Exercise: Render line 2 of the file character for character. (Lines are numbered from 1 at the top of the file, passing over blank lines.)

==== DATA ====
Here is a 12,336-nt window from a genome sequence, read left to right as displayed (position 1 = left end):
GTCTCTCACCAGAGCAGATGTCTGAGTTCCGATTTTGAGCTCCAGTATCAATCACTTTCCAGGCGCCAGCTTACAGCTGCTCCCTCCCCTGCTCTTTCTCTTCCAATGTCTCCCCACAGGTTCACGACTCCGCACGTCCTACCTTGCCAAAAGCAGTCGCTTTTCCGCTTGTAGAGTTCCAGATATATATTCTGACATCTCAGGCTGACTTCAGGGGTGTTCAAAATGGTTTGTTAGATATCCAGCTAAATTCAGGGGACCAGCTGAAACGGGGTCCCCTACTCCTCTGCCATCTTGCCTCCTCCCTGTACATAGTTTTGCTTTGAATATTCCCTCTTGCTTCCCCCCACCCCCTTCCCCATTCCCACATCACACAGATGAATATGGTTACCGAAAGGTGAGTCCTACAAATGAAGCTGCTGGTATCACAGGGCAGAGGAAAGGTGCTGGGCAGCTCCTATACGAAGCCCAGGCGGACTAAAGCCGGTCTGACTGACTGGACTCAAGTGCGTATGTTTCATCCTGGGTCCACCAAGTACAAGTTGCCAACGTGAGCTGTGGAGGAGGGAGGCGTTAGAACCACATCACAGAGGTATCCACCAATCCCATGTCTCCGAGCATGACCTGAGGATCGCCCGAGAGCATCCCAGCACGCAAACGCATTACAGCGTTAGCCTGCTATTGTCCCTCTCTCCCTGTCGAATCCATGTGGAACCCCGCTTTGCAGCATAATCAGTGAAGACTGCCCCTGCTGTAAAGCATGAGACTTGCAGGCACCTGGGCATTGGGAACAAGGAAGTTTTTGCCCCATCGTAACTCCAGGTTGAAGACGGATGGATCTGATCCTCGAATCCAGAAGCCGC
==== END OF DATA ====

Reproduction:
GTCTCTCACCAGAGCAGATGTCTGAGTTCCGATTTTGAGCTCCAGTATCAATCACTTTCCAGGCGCCAGCTTACAGCTGCTCCCTCCCCTGCTCTTTCTCTTCCAATGTCTCCCCACAGGTTCACGACTCCGCACGTCCTACCTTGCCAAAAGCAGTCGCTTTTCCGCTTGTAGAGTTCCAGATATATATTCTGACATCTCAGGCTGACTTCAGGGGTGTTCAAAATGGTTTGTTAGATATCCAGCTAAATTCAGGGGACCAGCTGAAACGGGGTCCCCTACTCCTCTGCCATCTTGCCTCCTCCCTGTACATAGTTTTGCTTTGAATATTCCCTCTTGCTTCCCCCCACCCCCTTCCCCATTCCCACATCACACAGATGAATATGGTTACCGAAAGGTGAGTCCTACAAATGAAGCTGCTGGTATCACAGGGCAGAGGAAAGGTGCTGGGCAGCTCCTATACGAAGCCCAGGCGGACTAAAGCCGGTCTGACTGACTGGACTCAAGTGCGTATGTTTCATCCTGGGTCCACCAAGTACAAGTTGCCAACGTGAGCTGTGGAGGAGGGAGGCGTTAGAACCACATCACAGAGGTATCCACCAATCCCATGTCTCCGAGCATGACCTGAGGATCGCCCGAGAGCATCCCAGCACGCAAACGCATTACAGCGTTAGCCTGCTATTGTCCCTCTCTCCCTGTCGAATCCATGTGGAACCCCGCTTTGCAGCATAATCAGTGAAGACTGCCCCTGCTGTAAAGCATGAGACTTGCAGGCACCTGGGCATTGGGAACAAGGAAGTTTTTGCCCCATCGTAACTCCAGGTTGAAGACGGATGGATCTGATCCTCGAATCCAGAAGCCGC